He, his bride and several friends stopped for lunch-on-the-go at a Sheetz convenience store near the Pennsylvania-West Virginia line the day after the Ridges' July 3 wedding in Wheeling, W.Va. They were headed home to Charlotte before flying to Jamaica the next day.
Their $2,800 honeymoon package included sightseeing, food and drinks, but they were unable to enjoy any of it.
"We were just devastated. There were so many things to do, and we couldn't do anything," Ridge said. Their only outings were to see a nurse, he said. They learned of the salmonellosis outbreak after returning home.
"We thought it was all the stress from the wedding," Ridge said. "We couldn't even go out of our room the entire time we were in Jamaica, because we were so sick."
The Ridges and some others are trying to forget the wretched -- and often retching -- experience, while others are planning lawsuits. Some already have settled claims with Sheetz, which has agreed to pay medical expenses and lost wages for customers who became sick.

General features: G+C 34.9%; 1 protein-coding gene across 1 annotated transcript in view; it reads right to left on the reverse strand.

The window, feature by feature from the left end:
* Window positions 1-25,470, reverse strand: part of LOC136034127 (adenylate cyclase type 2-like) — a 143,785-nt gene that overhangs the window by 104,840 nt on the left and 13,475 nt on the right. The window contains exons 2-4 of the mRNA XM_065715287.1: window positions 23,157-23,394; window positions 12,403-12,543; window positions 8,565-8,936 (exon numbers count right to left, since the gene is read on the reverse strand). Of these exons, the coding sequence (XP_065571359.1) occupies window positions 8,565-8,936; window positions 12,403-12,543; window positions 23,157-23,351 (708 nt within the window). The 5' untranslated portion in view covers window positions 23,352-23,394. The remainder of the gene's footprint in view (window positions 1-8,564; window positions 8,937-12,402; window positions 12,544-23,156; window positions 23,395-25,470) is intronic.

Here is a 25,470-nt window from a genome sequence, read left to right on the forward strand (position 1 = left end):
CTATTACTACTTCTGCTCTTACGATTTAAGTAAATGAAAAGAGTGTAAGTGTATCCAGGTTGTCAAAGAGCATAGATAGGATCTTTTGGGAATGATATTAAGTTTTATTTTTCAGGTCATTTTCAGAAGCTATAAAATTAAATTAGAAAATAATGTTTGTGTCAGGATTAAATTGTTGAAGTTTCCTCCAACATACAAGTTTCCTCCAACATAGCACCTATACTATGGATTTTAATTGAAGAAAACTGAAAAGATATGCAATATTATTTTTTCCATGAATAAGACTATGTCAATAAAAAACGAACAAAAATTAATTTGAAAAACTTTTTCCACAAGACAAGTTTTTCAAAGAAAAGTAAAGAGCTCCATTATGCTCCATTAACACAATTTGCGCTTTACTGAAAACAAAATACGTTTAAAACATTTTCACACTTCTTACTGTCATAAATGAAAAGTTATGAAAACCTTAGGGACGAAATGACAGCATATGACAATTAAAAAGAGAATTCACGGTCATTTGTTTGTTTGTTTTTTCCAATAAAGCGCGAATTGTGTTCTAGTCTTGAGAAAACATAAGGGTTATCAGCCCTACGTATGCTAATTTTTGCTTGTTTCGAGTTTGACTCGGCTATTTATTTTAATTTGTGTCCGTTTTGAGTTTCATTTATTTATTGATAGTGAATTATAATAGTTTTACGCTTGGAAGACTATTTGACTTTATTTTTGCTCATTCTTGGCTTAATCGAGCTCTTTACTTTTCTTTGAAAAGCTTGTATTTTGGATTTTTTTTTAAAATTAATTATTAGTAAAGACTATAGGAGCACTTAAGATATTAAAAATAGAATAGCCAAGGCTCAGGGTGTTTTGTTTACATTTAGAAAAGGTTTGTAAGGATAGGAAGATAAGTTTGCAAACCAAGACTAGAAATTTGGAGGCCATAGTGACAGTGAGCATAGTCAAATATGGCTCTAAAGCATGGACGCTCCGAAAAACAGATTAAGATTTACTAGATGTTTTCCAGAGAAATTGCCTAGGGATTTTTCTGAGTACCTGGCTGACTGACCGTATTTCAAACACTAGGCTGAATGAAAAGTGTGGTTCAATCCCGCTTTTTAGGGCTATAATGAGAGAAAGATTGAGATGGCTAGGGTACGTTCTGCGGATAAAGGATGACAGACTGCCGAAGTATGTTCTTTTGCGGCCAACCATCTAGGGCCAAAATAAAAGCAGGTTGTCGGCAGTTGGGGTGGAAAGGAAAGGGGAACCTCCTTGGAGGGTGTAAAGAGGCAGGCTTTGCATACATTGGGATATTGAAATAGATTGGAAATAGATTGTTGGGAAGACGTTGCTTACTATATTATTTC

Most people recover without treatment in four to seven days; others are hospitalized with severe dehydration. In rare cases, the salmonella bacteria can spread to become a life-threatening blood infection.
Brokenbek, 26, of North Huntingdon Township, suffered more than most. He spent five days in the hospital after his temperature spiked to 105.